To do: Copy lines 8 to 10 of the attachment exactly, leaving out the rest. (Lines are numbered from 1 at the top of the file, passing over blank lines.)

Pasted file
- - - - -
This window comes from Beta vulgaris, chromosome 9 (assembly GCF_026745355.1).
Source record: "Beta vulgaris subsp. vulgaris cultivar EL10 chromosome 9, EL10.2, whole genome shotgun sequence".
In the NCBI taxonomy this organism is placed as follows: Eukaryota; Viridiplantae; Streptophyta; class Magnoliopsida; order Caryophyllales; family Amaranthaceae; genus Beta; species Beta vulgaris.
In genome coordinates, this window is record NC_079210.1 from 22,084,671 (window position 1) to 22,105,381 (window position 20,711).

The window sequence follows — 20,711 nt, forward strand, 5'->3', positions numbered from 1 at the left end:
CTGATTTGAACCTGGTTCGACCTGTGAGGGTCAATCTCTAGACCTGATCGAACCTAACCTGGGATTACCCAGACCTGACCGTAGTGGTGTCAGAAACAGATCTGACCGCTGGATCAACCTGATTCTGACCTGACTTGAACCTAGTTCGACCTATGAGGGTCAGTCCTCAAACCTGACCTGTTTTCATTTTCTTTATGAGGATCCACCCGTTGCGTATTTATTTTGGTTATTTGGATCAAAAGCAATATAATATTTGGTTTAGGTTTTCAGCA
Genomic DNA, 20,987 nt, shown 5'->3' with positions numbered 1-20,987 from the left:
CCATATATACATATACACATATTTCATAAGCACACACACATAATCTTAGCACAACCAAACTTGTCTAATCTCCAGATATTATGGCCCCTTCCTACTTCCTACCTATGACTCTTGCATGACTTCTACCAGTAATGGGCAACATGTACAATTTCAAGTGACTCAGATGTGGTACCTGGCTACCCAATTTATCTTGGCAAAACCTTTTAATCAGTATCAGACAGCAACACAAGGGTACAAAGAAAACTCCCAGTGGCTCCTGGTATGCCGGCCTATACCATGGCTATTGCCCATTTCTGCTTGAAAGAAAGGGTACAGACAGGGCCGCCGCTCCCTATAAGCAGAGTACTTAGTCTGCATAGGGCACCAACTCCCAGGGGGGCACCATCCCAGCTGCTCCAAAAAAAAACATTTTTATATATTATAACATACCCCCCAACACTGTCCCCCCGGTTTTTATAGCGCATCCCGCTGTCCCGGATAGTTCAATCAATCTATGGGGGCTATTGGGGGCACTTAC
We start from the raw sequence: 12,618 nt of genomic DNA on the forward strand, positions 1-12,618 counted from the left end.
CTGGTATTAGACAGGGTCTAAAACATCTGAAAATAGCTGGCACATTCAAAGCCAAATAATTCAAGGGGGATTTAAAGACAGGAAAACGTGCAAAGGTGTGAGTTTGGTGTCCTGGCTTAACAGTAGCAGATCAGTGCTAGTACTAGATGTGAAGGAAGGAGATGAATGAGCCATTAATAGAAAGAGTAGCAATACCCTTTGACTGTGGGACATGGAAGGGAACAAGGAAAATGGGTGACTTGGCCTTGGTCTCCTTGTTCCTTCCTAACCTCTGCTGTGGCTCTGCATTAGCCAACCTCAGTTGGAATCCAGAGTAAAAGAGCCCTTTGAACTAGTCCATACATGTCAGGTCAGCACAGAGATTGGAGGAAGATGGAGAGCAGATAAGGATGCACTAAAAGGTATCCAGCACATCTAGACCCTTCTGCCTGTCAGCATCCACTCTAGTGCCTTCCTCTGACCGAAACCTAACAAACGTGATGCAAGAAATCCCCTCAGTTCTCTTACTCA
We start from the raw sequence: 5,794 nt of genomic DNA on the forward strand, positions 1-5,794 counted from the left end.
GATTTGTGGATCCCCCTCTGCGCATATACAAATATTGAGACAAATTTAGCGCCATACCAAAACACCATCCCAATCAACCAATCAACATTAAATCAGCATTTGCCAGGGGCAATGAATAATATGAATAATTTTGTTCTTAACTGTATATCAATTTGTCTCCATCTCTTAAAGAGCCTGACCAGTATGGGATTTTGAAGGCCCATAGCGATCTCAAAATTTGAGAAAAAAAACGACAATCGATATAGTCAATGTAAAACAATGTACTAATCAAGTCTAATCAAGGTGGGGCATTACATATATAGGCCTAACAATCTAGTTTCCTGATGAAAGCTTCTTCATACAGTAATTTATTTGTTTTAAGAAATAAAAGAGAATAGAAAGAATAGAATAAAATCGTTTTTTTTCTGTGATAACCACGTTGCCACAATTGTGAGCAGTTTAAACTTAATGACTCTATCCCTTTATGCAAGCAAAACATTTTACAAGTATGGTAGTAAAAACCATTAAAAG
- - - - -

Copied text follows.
CCATATATACATATACACATATTTCATAAGCACACACACATAATCTTAGCACAACCAAACTTGTCTAATCTCCAGATATTATGGCCCCTTCCTACTTCCTACCTATGACTCTTGCATGACTTCTACCAGTAATGGGCAACATGTACAATTTCAAGTGACTCAGATGTGGTACCTGGCTACCCAATTTATCTTGGCAAAACCTTTTAATCAGTATCAGACAGCAACACAAGGGTACAAAGAAAACTCCCAGTGGCTCCTGGTATGCCGGCCTATACCATGGCTATTGCCCATTTCTGCTTGAAAGAAAGGGTACAGACAGGGCCGCCGCTCCCTATAAGCAGAGTACTTAGTCTGCATAGGGCACCAACTCCCAGGGGGGCACCATCCCAGCTGCTCCAAAAAAAAACATTTTTATATATTATAACATACCCCCCAACACTGTCCCCCCGGTTTTTATAGCGCATCCCGCTGTCCCGGATAGTTCAATCAATCTATGGGGGCTATTGGGGGCACTTAC
We start from the raw sequence: 12,618 nt of genomic DNA on the forward strand, positions 1-12,618 counted from the left end.
CTGGTATTAGACAGGGTCTAAAACATCTGAAAATAGCTGGCACATTCAAAGCCAAATAATTCAAGGGGGATTTAAAGACAGGAAAACGTGCAAAGGTGTGAGTTTGGTGTCCTGGCTTAACAGTAGCAGATCAGTGCTAGTACTAGATGTGAAGGAAGGAGATGAATGAGCCATTAATAGAAAGAGTAGCAATACCCTTTGACTGTGGGACATGGAAGGGAACAAGGAAAATGGGTGACTTGGCCTTGGTCTCCTTGTTCCTTCCTAACCTCTGCTGTGGCTCTGCATTAGCCAACCTCAGTTGGAATCCAGAGTAAAAGAGCCCTTTGAACTAGTCCATACATGTCAGGTCAGCACAGAGATTGGAGGAAGATGGAGAGCAGATAAGGATGCACTAAAAGGTATCCAGCACATCTAGACCCTTCTGCCTGTCAGCATCCACTCTAGTGCCTTCCTCTGACCGAAACCTAACAAACGTGATGCAAGAAATCCCCTCAGTTCTCTTACTCA